My first party-dress fiasco was when I was seven. There were weeks of classes leading up to my Catholic confirmation, but I don’t recall any of this. Instead, I only remember the girls’ dresses: stark white, lacy and elaborate, with dainty white gloves, morose veils and the baby pumps now favoured by Suri Cruise. For a kid, it was dress-up heaven.

Not for me, though.

This was a little too Bride of Christ for my sensible parents, so I was forced into a plain white dress, knee-length, with soft polka dots and a sad single row of cotton trim. It was the childhood equivalent of wearing sweatpants to the prom.

“Most of us can remember at least something about our first childhood party dress,” writes Alexandra Black in her book The Party Dress. It’s a universal fashion truth: No matter whether you are rich or poor, devout or devoid of tradition, always ready for your close-up or horribly awkward in frills, the party dress is as necessary in your closet as it is in culture itself. “The idea of dressing up in special clothing for special occasions is as old as civilization,” says Black.

Which is exactly why I need so many. But as I lovingly packed my freshman semi-formal dress into a box headed to my new apartment—where I would be sharing closet space with a less-fashion-obsessed male—life felt a little less Say Yes to the Dress and a little more Hoarders. How could I ever explain?

More on a woman’s love for the party dress, on the next page…

De-La-Renta-RF11-7582edit.jpgFirst, count ’em: thirty-two party dresses. Nine are black; seven are red. The oldest is a sparkly vintage that predates Studio 54, and the newest is a red Jacob bargain—the perfect holidaydress—that insisted I buy it just last week. Some still work fabulously, others I’m hoping will cycle back into fashion, and others are so brutal and unflattering that I’m embarrassed to admit I once wore them. The only common thread? All invoke fond fuzzy memories.

Ah, here’s one: While I was folding T-shirts backstage at a television show, the on-air stylist arrived in—now, what are the chances of this?—the very same orange polka-dot frock I was wearing! I thought, ‘Wow! That’s awesome style synergy!’ I suspect she didn’t see it that way, but when she needed an assistant that afternoon, guess which lowly intern scored an immediate promotion? And that’s why I simply can’t toss my lucky orange dress.

Other dresses, however, don’t inspire the same warm memories. Take the very-form-fitting emerald-blue number that I bought specially for a Caribbean cruise—but couldn’t zip up after an entire week of all-inclusive seafood. Since I hate to discriminate—and plan on some day mastering the art of restraint (but not before New Year’s, that’s for sure)—snug blue still hangs with the others. In my closet, some dresses already have their memories made, while others, unworn, have memories in the making.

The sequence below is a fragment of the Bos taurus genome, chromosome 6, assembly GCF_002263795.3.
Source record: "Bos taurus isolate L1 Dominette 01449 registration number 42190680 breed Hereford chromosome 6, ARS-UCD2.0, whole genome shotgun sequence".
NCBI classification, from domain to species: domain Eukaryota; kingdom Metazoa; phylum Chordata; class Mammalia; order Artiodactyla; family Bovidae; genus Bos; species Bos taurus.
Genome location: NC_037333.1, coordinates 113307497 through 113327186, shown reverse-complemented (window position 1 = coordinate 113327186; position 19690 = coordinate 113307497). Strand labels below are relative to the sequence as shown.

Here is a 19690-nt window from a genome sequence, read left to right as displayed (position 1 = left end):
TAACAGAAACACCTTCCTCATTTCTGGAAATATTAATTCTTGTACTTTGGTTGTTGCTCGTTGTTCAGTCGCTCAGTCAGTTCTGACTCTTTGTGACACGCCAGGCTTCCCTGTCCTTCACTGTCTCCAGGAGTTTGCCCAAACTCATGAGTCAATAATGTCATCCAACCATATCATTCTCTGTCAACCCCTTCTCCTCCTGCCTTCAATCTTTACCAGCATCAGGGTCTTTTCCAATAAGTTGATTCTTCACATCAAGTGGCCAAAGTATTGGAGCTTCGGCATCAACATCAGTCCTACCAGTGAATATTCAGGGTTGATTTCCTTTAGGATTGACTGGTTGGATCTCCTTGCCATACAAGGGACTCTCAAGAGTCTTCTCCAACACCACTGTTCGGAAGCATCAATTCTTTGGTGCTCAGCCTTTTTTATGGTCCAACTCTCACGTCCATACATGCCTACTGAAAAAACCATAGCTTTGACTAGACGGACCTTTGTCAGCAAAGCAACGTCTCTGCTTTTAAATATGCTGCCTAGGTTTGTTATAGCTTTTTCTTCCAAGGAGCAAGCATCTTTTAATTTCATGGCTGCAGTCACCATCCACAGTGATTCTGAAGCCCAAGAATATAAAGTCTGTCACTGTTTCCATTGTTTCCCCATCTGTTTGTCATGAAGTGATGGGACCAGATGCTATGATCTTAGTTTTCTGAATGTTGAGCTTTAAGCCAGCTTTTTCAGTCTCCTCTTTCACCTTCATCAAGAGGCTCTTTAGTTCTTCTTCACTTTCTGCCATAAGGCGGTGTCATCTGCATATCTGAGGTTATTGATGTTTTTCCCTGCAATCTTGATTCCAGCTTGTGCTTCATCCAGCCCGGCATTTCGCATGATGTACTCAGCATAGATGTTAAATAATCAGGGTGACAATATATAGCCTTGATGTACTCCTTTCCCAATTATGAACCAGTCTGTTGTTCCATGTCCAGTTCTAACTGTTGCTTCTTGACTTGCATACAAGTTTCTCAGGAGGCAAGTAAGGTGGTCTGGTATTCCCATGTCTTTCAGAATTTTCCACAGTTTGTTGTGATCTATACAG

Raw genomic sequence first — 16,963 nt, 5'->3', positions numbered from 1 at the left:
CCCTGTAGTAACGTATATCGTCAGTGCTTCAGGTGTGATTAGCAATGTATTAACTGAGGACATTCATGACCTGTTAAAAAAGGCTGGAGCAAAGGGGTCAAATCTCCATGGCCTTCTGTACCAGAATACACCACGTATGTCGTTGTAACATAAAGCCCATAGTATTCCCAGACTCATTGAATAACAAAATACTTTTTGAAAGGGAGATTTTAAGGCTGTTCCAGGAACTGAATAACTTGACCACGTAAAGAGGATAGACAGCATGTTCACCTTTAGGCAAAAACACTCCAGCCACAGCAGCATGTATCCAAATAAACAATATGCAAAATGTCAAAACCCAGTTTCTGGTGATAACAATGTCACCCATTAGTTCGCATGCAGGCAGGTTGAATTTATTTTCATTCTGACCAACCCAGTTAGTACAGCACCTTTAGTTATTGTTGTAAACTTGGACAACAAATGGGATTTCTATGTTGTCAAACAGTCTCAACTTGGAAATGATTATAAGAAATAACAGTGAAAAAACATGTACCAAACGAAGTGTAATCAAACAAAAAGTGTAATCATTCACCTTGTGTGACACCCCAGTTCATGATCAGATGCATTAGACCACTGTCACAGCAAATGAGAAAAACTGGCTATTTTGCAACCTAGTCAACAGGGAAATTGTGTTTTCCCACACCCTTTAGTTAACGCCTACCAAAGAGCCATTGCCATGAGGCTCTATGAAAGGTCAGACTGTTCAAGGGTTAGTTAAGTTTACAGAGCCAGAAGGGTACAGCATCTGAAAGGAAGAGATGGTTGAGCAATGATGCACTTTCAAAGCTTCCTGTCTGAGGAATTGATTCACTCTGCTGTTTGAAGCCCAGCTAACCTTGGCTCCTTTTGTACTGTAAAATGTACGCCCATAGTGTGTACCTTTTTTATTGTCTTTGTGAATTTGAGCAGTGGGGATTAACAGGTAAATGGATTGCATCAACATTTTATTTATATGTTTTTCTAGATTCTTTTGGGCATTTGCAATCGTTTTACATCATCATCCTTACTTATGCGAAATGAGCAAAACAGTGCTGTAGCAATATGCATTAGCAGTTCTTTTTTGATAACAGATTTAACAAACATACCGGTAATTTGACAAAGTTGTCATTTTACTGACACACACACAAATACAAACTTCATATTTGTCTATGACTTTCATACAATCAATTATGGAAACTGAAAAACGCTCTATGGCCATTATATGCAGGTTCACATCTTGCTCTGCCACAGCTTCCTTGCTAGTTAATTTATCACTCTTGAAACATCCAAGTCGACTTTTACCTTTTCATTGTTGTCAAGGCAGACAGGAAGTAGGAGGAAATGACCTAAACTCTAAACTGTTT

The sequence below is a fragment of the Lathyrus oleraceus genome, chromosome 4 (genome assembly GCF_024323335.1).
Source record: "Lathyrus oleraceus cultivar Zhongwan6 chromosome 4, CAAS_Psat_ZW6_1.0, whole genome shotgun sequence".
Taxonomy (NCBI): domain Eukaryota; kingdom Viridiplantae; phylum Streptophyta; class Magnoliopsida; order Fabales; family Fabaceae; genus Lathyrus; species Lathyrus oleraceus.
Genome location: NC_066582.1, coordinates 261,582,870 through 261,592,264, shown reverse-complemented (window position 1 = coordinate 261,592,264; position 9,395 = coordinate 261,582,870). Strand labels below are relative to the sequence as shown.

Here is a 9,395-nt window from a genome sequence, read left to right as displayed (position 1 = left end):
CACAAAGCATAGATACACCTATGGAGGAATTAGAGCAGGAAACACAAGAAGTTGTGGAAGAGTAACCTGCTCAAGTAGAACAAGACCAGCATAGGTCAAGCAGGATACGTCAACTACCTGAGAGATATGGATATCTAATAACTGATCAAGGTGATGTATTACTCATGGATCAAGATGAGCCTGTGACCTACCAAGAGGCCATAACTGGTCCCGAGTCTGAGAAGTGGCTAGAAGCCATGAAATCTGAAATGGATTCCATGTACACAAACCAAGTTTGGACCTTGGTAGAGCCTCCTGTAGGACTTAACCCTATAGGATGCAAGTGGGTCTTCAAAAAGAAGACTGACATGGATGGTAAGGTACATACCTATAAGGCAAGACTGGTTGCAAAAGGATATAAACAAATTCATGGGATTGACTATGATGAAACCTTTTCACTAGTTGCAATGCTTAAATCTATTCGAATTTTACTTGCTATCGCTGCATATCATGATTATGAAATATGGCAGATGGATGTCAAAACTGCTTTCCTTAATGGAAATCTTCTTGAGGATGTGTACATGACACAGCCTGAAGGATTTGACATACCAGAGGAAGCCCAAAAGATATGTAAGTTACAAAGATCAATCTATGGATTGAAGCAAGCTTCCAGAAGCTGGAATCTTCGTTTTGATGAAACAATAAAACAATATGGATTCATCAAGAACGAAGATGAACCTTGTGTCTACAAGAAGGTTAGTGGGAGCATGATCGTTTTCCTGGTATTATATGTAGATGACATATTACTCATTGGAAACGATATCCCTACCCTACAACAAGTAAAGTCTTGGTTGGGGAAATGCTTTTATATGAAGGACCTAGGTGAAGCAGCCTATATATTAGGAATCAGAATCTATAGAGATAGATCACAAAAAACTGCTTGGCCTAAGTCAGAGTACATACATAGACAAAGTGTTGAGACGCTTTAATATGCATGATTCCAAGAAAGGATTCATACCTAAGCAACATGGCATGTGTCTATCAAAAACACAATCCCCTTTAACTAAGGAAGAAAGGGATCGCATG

And once a dress has had its night, especially a magical one, it’s hard not to retire it to the occasion. Legend has it that Marie Antoinette, who changed her dress three times a day, almost never wore the same dress twice. Nor does Madonna. Marie knew—and Madonna knows—that the perfect dress, even if it’s only perfect for one night, has the power to transform you into whomever you want to be in the moment—dress-up for grown-ups, if you will. Despite our awkward childhood moments, says Black, “by adulthood, most women have realized with delight the pleasure and power inherent in that special dress.”

And so I save them, despite space and logic, as tokens of parts of myself. I even have my confirmation dress, which we eventually dyed pink so that I could wear it to school. It is worn out, was never in style and obviously doesn’t fit—but it’s still special, so I hang it proudly next to this season’s new additions. And next year’s fantasy find? A bigger closet.

Want to wear high-end designer frocks to this year’s New Year’s bash? Find out how on the next page…

De-La-Renta-RF11-7582edit.jpgSOMETHING BORROWED….

Ever since Jennifer Hudson proudly declared that her Louis Vuitton purse was a rental in the first Sex and the City film, borrowing fashion has gone mainstream. “It’s very popular in the States and Europe, but we’re just starting to fall in love with it here,” says Trisha Mishich, stylist and owner of the rental boutique My Favourite Dresses in Toronto.

That’s right, ladies, if you can’t afford that Chanel purse and Hervé Léger dress but have to have them for that New Year’s party anyhow, there’s a sartorial saviour out there for you! For a fraction of the price, you can get luxury (albeit on loan). Mishich stocks high-end designer dresses—including Alexander McQueen and Joeffer Caoc—that would ordinarily cost you anywhere from $500 to $6,000 but rent for just $50 to $300. It’s economically friendly, says Mishich. “Why pay $600 for a dress when you can rent it for $60?”

And, if your closet is bursting, Mishich suggests purging your extras and embracing a new model. “You don’t have to keep every dress,” she says. Once you have made room, if you fall for the rental dress, My Favourite Dresses understands: They’ll sell the frock outright and knock 30 percent off the retail price. Just try to wear it more than once.

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